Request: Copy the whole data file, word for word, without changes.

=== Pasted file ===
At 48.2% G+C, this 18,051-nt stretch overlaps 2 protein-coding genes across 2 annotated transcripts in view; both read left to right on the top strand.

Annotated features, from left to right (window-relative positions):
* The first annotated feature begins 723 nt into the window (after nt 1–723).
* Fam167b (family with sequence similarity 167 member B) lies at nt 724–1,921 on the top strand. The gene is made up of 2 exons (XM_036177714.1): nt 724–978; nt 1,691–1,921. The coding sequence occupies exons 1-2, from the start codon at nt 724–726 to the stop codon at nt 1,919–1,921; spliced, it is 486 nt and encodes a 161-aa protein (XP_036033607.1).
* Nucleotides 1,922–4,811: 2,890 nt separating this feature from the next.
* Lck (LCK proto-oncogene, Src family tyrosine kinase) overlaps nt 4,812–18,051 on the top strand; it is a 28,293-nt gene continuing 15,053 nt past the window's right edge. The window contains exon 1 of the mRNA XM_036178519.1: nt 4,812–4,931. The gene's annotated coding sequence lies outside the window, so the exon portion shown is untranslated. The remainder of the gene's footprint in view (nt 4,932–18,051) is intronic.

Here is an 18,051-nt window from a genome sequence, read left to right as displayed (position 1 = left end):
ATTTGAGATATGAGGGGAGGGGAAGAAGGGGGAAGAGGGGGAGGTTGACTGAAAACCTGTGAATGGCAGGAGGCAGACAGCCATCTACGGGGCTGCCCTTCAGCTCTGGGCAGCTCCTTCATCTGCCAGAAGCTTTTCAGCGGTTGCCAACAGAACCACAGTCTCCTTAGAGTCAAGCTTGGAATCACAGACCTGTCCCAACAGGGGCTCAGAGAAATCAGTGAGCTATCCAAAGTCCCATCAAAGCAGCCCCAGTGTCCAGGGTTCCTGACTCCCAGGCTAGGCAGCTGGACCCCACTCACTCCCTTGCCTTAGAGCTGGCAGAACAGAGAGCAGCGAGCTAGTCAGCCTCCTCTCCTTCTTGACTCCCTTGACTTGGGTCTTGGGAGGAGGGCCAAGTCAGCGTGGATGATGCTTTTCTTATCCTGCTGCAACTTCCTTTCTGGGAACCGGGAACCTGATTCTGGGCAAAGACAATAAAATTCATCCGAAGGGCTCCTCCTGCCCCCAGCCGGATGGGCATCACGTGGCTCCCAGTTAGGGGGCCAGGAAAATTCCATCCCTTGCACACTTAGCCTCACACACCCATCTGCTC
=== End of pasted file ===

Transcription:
At 48.2% G+C, this 18,051-nt stretch overlaps 2 protein-coding genes across 2 annotated transcripts in view; both read left to right on the top strand.

Annotated features, from left to right (window-relative positions):
* The first annotated feature begins 723 nt into the window (after nt 1–723).
* Fam167b (family with sequence similarity 167 member B) lies at nt 724–1,921 on the top strand. The gene is made up of 2 exons (XM_036177714.1): nt 724–978; nt 1,691–1,921. The coding sequence occupies exons 1-2, from the start codon at nt 724–726 to the stop codon at nt 1,919–1,921; spliced, it is 486 nt and encodes a 161-aa protein (XP_036033607.1).
* Nucleotides 1,922–4,811: 2,890 nt separating this feature from the next.
* Lck (LCK proto-oncogene, Src family tyrosine kinase) overlaps nt 4,812–18,051 on the top strand; it is a 28,293-nt gene continuing 15,053 nt past the window's right edge. The window contains exon 1 of the mRNA XM_036178519.1: nt 4,812–4,931. The gene's annotated coding sequence lies outside the window, so the exon portion shown is untranslated. The remainder of the gene's footprint in view (nt 4,932–18,051) is intronic.

Here is an 18,051-nt window from a genome sequence, read left to right as displayed (position 1 = left end):
ATTTGAGATATGAGGGGAGGGGAAGAAGGGGGAAGAGGGGGAGGTTGACTGAAAACCTGTGAATGGCAGGAGGCAGACAGCCATCTACGGGGCTGCCCTTCAGCTCTGGGCAGCTCCTTCATCTGCCAGAAGCTTTTCAGCGGTTGCCAACAGAACCACAGTCTCCTTAGAGTCAAGCTTGGAATCACAGACCTGTCCCAACAGGGGCTCAGAGAAATCAGTGAGCTATCCAAAGTCCCATCAAAGCAGCCCCAGTGTCCAGGGTTCCTGACTCCCAGGCTAGGCAGCTGGACCCCACTCACTCCCTTGCCTTAGAGCTGGCAGAACAGAGAGCAGCGAGCTAGTCAGCCTCCTCTCCTTCTTGACTCCCTTGACTTGGGTCTTGGGAGGAGGGCCAAGTCAGCGTGGATGATGCTTTTCTTATCCTGCTGCAACTTCCTTTCTGGGAACCGGGAACCTGATTCTGGGCAAAGACAATAAAATTCATCCGAAGGGCTCCTCCTGCCCCCAGCCGGATGGGCATCACGTGGCTCCCAGTTAGGGGGCCAGGAAAATTCCATCCCTTGCACACTTAGCCTCACACACCCATCTGCTC